Eoinín --– Muireann Ní Chíobháin agus Róisín Hahessy (age 0+)

Eoinín has a beautiful new kite. But making it fly is a tricky business! Little ones will love helping Eoinín in this fun, interactive adventure – the author speaks directly to the young reader, encouraging them to help Eoinín, and by the end, they are big friends. Playful and fun, this board book is sturdy enough for the littlest hands but has prompts to follow that will appeal to toddlers and young children; fun for the whole family!

The Little Wooden Robot and the Log Princess – Tom Gauld (age 4+) (pub. 2nd Sept)

Tom Gauld may be known to folks as a graphic novelist and cartoonist with The New Yorker, and this is his first picturebook for children. This original and heart-warming fairytale is certainly a little offbeat if you're used to the classics. In it, the king and queen have two children: a little wooden robot, made by the royal inventor, and an enchanted log princess, brought to life by a witch. There's just one catch: every night when the log princess sleeps, she transforms back into an ordinary log. She can only be woken with the magic words "Awake, little log, awake." The siblings are inseparable until one day when the sleeping log princess is accidentally carted off to parts unknown. Now it's up to her devoted brother to find her and return her safely to the kingdom. On the way they face a host of adventures involving the Queen of Mushrooms, a magic pudding, a baby in a rosebush, and an old lady in a bottle. Parents and children alike will enjoy the extraordinary detail in the illustrations, making repeated readings a pleasure.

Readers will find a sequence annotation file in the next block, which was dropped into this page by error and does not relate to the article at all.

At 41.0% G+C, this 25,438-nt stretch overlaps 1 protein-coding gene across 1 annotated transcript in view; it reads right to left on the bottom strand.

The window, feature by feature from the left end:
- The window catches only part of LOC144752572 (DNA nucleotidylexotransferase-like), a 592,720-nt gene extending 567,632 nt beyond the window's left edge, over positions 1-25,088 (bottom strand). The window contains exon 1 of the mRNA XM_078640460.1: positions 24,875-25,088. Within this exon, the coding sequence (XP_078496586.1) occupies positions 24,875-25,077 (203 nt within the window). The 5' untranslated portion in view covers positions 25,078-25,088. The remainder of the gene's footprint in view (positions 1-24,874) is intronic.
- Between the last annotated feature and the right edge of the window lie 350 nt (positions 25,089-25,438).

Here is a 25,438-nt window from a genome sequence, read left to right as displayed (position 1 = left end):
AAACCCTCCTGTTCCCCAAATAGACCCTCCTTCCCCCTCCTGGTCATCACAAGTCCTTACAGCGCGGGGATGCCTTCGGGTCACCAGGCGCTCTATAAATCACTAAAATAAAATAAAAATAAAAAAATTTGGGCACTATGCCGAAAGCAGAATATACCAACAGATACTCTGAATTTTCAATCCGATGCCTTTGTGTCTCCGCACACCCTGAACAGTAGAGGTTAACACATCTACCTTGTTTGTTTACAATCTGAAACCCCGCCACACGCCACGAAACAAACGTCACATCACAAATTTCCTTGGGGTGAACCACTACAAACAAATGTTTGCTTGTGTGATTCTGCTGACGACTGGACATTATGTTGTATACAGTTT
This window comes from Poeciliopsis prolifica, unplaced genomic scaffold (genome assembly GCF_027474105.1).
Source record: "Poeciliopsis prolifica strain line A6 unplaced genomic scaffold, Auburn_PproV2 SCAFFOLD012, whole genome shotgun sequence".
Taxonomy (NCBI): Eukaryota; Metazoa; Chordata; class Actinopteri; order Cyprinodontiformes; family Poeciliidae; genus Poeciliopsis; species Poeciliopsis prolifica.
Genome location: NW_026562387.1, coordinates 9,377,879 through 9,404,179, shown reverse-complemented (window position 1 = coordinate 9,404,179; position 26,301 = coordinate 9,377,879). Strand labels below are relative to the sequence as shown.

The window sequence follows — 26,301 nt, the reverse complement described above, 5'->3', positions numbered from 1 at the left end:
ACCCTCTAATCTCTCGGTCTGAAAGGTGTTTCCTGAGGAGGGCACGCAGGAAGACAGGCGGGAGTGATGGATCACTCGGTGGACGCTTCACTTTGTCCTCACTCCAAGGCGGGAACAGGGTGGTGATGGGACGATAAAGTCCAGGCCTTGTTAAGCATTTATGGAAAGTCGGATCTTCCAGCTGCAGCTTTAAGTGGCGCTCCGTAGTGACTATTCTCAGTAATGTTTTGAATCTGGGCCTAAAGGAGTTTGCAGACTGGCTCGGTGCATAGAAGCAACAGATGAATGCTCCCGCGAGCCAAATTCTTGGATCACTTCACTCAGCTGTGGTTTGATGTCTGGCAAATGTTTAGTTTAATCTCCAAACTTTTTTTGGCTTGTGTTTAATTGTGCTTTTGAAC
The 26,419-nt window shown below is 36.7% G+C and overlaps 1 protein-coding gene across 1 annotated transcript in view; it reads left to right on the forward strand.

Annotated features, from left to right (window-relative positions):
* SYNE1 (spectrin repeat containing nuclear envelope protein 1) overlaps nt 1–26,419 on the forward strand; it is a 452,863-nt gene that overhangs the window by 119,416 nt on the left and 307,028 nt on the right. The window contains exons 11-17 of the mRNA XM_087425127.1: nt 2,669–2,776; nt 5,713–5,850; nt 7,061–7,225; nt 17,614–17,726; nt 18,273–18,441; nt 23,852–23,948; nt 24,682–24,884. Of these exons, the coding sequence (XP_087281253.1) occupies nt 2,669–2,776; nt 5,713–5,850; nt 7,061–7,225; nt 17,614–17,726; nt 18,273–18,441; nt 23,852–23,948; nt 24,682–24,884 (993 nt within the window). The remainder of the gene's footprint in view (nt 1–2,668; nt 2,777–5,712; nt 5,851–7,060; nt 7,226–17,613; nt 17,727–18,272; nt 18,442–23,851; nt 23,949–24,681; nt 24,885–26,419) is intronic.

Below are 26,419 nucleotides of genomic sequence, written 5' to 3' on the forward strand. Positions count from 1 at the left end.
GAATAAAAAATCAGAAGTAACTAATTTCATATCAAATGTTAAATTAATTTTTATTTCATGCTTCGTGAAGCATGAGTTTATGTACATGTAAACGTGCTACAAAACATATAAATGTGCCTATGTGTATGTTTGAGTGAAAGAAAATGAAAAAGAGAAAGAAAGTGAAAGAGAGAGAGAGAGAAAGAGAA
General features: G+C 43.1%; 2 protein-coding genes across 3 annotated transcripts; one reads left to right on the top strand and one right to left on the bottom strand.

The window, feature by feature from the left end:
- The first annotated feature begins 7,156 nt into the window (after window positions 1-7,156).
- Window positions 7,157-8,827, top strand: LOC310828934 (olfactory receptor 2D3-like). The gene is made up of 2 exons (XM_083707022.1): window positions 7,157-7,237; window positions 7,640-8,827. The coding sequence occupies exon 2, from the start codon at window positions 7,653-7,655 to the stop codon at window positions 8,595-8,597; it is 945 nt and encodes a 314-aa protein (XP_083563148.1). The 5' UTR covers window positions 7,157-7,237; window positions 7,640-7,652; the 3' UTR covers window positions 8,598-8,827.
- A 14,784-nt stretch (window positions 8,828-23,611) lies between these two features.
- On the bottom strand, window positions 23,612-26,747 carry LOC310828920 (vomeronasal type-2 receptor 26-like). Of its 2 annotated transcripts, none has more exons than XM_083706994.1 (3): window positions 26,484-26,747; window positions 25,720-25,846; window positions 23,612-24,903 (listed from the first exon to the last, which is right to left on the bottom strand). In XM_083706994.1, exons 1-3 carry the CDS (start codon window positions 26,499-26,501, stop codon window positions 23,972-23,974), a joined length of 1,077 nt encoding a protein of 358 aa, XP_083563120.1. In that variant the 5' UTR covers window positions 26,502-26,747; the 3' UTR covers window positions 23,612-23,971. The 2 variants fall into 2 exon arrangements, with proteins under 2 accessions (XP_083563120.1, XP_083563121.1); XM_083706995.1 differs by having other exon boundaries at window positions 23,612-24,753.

Big Dance – Aoife Greenham (age 2+)

This is the most joyful picturebook I’ve seen in some time, with beautiful, vivid colours and an inclusive cast of animal characters. Pippa talks to her Poppa and friends about the Big Dance. Everyone seems to have their cool moves ready, except for Pippa. As she sees her friends wriggle and groove, she gets more and more worried that she won’t have a signature move ready for the Big Dance. But once the music starts, that changes, and Pippa realises she doesn’t need to have big boots like Fancy Chicken, or be ribbony like the Rabbits, she just needs to be herself. This brilliant debut from Irish illustrator Aoife Greenham is a story about the freedom to be yourself and the fun of joining in. Visit https://www.aoifegreenham.co.uk to meet Pippa and friends in an animated book trailer.